It has been almost one month since I went on a camping trip to Margaret River with Igor and his dad, and I've been wanting to upload an share a few photos. But each image file is over 2MB and would take quite a long time to upload, and with over 300 images to process, it would take a long time to open, resize and save each image… or would it?
At work, I use GIMP with a plugin called David's Batch Processor (DBP) to quickly resize multiple images. And here's how:
First, you need to have GIMP (a free and open source image editing program) installed on your computer.
Next, download DBP from the plugin creator's website. There are a few download links to choose from. I have opted for the Windows .ZIP file for version 1.1.8 of the plugin.
After you have downloaded the .ZIP file, unzip the file and it should contain a .EXE file called "dbp.exe".
To install the plugin, copy (or cut) dbp.exe to the plugins folder for GIMP. On my PC, which is running Windows 7, the plugins folder for GIMP is located at "C:Program Files (x86)GIMP-2.0libgimp2.0plug-ins".
If you have have copied dbp.exe to the correct folder, "Batch Process…" should now appear under the "Filters" menu in GIMP.
Time to resize some images!
You don't need to have any images open with GIMP to use the plugin. To quickly resize multiple images, run the plugin by clicking "Batch Process…" under the "Filters" menu in GIMP.
As you can see, the plugin can do more than just resize multiple images. It can turn/rotate, blur, adjust brightness/contrast/saturation, crop and sharpen multiple images easily, but I mainly use it for resizing images.
Step 1: Choose the images that you want to resize.
Open GIMP and run the Batch Process plugin. Under the "Input" tab, click the "Add Files" button, which will then open another window where you can browse the folders on your computer and select the images that you would like to resize.
After you have selected all the images that you would like to resize, close the "Add Image Files" window. The Input tab should now display a list of the images files that you have selected.
Step 2: Choose the size that you would like to resize your images to.
Click on the "Resize" tab and modify the settings.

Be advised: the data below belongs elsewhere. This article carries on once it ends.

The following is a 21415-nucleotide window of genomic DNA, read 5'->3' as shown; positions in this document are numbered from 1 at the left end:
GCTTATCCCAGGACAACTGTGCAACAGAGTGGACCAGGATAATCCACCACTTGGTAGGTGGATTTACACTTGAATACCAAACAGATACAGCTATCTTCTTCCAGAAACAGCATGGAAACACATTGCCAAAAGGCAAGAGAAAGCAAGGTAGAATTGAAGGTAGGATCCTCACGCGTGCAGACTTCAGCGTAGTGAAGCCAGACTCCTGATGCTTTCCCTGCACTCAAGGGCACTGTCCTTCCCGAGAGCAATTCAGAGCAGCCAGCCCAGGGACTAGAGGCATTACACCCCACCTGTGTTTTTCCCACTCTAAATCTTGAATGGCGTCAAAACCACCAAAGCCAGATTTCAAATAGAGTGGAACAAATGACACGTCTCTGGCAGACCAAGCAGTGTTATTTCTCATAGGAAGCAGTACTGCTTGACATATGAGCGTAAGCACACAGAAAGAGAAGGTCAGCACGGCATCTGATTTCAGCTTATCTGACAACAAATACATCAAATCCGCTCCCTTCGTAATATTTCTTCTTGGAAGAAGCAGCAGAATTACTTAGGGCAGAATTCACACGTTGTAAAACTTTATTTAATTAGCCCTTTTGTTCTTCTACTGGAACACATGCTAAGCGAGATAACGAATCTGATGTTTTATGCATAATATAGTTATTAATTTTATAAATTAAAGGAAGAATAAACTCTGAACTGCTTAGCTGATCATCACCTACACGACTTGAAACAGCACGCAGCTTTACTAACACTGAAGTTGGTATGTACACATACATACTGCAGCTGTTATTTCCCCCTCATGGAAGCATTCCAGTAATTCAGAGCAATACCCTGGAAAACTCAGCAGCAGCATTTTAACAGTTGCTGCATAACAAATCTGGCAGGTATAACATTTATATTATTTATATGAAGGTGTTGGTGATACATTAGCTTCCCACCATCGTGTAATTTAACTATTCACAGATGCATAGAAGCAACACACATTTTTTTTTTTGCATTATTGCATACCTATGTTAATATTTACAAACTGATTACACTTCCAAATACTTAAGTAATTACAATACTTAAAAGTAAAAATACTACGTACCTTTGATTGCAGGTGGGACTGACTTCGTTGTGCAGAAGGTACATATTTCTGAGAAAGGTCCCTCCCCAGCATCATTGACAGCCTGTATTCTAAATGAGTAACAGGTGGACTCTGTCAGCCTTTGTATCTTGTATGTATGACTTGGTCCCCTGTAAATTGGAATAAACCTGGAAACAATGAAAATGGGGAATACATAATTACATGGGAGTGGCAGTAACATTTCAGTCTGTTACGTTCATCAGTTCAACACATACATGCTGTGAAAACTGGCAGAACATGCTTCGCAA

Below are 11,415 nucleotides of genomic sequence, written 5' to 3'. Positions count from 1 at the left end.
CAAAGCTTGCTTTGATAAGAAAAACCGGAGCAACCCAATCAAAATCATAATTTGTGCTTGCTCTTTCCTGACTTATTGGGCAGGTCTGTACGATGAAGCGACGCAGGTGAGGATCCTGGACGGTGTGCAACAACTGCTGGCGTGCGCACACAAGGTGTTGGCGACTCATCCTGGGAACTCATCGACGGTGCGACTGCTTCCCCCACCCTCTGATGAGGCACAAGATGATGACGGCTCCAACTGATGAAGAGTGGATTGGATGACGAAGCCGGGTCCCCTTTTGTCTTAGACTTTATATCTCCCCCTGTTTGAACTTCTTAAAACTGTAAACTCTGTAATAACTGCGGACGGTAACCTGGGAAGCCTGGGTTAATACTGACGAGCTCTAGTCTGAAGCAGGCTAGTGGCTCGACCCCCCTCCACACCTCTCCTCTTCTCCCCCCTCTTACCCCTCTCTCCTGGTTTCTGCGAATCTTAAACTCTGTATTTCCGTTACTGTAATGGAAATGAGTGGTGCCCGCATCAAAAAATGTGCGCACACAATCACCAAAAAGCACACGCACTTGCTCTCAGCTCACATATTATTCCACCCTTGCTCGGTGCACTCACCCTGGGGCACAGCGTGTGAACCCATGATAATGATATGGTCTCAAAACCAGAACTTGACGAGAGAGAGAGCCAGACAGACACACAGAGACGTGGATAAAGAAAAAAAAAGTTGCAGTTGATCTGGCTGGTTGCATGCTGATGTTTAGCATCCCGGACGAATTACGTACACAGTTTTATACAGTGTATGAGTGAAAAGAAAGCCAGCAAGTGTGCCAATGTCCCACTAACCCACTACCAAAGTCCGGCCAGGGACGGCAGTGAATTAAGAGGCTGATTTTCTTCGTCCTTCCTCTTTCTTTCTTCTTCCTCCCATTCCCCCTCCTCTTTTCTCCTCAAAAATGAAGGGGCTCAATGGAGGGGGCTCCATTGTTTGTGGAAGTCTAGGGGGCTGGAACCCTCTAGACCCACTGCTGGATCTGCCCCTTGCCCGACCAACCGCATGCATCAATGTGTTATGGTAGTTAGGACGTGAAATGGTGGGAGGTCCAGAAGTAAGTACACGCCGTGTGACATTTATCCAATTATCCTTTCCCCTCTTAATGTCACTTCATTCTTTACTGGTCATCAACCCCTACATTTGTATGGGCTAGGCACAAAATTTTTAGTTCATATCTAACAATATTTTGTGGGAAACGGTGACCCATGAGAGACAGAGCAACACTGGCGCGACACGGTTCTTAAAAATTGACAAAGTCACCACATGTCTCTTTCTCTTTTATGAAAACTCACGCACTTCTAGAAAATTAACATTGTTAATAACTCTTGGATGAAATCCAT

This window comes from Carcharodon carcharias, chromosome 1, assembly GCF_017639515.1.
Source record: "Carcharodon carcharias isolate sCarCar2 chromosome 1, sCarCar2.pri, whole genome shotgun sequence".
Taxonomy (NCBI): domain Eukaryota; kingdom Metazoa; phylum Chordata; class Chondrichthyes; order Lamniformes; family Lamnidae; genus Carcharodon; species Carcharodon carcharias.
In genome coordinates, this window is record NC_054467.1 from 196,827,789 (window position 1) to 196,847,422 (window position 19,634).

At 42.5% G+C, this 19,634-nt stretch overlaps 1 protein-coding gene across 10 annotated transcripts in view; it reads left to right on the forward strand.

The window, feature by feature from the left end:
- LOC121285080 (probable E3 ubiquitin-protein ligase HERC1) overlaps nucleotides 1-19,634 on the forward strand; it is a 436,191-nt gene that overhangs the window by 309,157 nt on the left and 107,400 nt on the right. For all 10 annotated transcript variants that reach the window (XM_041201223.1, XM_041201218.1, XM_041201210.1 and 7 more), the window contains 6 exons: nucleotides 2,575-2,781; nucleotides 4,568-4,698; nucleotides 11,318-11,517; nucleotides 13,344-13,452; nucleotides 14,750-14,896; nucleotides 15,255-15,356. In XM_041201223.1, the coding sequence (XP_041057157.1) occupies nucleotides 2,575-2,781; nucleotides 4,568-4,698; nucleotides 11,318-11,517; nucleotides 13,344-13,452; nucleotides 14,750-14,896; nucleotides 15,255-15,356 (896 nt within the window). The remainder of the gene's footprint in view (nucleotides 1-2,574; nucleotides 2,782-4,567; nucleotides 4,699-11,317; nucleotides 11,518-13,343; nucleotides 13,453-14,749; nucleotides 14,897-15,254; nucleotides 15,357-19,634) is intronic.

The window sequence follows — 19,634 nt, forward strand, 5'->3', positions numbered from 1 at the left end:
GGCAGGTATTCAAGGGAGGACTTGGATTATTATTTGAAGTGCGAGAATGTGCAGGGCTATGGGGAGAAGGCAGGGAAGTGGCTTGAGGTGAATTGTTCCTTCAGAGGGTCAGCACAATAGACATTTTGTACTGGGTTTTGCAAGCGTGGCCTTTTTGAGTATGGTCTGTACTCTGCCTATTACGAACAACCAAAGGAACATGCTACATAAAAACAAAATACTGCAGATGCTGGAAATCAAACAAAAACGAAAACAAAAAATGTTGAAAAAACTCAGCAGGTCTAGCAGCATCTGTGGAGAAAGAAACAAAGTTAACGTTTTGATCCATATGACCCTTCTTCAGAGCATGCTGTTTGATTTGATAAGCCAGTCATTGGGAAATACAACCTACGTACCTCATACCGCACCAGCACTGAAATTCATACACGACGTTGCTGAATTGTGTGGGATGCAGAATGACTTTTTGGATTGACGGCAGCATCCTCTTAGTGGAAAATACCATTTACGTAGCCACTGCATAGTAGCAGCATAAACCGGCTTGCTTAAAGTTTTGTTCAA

In this case, I want to make all my images smaller with the maximum width and height as 900 pixels. To do that, I use the following settings:
– Tick the "Enabled" checkbox
– Choose the "Absolute" radio button
– Enter "900" as the Height
– Enter "900" as the Width
– Choose "Inside" from the "Fit" drop-down list
Step 3: Choose where you would like to save the resized images.
Click on the "Rename" tab. By default, the resized images will be saved in the same folder as the original ones. However, the plugin will not allow you to overwrite any files. Therefore you need to either save the images in a different folder and/or select a prefix or suffix (postfix) to add to the file name.
When I'm dealing with just a few images, I just save the resized images in the same folder as the original and add a prefix such as "_" ('image.jpg' becomes '_image.jpg'). But since I'm dealing with hundreds of images in this example, I have chosen to save my resized images in a subfolder called "Resize".
Click the "Select Dir" button to choose a different folder to save the resized images in. You don't need to modify the other settings in the "Rename" tab.
Step 4: Choose the file format that you would like to save your images as.
Click on the "Output" tab. By default, the files will be saved as .BMP images. That would result in large files, so I will be choosing the "JPG" option from the drop-down list.
After you select "JPG" from the list, additional options will appear. While you don't need to change anything from the default setting, I prefer to change the Quality from "0.75" (75%) to "0.85" (85%). Higher quality will result in a higher file size, lower quality will result in a smaller file size.
Step 5: Run the plugin.
After you have modified all relevant settings to your preference, you can click the "Test" button to see an example of what the first image will look like after running the plugin.
If you're happy with all the settings, click the "Start" button to begin processing your images.
Depending on your computer's processor speed and memory, and how many images you are processing, it may take a while for the plugin to finish resizing all your images. I find that it completes the processing very quickly, and certainly much faster than opening each individual image in GIMP to resize the images myself.